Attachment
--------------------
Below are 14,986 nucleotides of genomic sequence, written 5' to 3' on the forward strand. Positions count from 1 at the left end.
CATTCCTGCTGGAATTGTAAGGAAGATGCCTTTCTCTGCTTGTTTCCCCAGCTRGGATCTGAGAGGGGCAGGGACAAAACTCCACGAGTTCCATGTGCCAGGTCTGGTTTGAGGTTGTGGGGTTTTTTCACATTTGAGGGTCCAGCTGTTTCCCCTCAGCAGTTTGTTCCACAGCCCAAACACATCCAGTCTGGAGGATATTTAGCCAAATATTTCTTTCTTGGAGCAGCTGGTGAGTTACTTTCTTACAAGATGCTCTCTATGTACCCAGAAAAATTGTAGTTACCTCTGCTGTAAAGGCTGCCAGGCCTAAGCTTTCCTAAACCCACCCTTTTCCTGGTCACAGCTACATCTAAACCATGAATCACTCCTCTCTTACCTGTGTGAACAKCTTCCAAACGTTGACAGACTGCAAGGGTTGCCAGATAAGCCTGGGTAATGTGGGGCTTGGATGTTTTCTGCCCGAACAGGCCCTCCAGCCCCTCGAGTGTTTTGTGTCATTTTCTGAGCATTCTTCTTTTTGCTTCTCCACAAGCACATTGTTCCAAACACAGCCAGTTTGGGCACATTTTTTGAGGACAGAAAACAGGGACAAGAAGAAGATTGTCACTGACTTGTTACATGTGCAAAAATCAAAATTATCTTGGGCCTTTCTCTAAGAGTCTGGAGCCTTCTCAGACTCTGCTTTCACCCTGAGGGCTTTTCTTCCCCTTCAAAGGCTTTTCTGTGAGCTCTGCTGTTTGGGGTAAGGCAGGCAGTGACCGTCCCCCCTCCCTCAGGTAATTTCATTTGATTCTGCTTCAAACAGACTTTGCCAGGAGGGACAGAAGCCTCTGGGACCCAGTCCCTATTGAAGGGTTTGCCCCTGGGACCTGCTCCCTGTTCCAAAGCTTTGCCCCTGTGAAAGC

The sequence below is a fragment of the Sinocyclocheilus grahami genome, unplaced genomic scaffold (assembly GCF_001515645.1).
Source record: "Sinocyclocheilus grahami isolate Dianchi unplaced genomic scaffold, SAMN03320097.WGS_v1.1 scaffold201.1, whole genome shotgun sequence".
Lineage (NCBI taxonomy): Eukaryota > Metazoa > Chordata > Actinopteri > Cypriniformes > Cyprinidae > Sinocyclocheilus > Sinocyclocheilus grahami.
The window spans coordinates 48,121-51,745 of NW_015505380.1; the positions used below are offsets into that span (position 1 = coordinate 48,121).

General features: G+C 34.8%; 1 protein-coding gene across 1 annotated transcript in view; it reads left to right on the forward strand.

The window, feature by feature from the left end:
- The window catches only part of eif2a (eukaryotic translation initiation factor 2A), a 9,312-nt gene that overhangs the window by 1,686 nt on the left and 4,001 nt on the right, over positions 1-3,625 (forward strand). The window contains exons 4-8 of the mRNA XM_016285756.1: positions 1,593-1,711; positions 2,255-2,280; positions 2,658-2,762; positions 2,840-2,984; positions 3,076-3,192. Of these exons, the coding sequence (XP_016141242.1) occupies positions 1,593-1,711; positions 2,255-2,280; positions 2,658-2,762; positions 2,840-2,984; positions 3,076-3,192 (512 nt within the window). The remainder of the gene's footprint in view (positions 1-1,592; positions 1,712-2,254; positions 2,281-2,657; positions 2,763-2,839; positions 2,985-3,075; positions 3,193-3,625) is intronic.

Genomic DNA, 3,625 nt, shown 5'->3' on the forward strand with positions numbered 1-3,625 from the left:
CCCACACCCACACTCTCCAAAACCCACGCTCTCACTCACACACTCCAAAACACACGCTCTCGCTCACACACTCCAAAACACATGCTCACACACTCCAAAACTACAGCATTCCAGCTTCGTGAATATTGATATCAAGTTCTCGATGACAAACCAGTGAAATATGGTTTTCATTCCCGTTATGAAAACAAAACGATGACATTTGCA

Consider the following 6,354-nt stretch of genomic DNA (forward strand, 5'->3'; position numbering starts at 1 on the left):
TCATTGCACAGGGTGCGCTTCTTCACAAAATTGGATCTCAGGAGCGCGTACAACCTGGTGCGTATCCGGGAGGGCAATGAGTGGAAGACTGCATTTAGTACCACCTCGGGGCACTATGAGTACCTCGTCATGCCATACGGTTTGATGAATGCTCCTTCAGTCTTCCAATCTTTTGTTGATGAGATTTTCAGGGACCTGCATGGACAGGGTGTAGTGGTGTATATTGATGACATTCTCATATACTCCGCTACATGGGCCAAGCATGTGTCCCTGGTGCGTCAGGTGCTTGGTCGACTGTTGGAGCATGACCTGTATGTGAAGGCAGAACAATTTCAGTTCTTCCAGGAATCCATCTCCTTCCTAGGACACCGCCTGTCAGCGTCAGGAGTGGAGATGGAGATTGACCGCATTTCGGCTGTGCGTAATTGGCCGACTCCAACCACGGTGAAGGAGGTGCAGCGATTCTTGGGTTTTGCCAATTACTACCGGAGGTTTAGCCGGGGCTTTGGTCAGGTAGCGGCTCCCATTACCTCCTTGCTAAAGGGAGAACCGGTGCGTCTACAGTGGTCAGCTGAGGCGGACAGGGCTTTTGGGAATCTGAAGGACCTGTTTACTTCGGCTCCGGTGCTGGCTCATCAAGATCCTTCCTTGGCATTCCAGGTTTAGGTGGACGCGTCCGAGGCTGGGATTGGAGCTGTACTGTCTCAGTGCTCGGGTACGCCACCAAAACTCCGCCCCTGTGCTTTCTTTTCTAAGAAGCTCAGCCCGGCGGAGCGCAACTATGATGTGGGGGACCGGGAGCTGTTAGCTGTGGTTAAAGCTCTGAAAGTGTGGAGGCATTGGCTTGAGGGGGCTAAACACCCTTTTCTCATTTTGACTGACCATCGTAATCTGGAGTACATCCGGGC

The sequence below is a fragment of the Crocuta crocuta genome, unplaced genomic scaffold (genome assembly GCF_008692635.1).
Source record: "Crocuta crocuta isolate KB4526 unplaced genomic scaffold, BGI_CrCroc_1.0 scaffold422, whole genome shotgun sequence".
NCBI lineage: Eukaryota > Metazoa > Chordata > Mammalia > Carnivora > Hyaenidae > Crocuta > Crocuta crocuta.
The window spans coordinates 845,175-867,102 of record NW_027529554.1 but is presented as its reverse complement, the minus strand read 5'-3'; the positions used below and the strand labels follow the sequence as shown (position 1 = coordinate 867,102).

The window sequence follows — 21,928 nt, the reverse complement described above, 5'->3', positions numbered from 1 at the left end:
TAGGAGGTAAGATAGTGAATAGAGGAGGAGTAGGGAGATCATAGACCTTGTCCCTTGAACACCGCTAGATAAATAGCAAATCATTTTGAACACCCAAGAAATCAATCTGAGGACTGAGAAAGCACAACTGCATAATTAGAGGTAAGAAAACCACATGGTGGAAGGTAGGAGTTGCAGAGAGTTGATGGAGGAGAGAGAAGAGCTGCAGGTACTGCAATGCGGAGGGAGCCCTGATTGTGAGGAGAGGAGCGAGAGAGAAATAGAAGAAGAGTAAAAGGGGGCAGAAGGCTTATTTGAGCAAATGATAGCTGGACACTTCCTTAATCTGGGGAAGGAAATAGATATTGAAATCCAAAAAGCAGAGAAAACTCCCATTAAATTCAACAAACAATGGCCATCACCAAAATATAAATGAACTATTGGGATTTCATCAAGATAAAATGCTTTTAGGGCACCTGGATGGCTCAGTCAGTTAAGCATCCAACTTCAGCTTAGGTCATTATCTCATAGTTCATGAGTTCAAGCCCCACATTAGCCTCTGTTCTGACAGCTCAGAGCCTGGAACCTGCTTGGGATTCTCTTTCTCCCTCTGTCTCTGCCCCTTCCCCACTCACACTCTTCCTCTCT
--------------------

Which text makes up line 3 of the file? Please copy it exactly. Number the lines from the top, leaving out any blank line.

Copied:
The sequence below is a fragment of the Sinocyclocheilus grahami genome, unplaced genomic scaffold (assembly GCF_001515645.1).